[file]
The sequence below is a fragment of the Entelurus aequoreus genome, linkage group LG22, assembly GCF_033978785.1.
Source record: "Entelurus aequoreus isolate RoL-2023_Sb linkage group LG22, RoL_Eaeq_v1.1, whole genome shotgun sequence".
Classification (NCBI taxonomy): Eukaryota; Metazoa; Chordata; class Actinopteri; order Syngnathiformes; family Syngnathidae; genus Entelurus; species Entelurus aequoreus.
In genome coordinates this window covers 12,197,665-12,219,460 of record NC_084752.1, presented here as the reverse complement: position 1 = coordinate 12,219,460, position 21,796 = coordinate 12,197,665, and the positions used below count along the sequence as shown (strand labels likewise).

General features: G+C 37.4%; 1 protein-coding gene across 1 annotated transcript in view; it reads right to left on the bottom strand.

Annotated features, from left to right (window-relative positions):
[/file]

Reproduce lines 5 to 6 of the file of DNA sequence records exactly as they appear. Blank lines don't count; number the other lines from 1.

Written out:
General features: G+C 37.4%; 1 protein-coding gene across 1 annotated transcript in view; it reads right to left on the bottom strand.

Annotated features, from left to right (window-relative positions):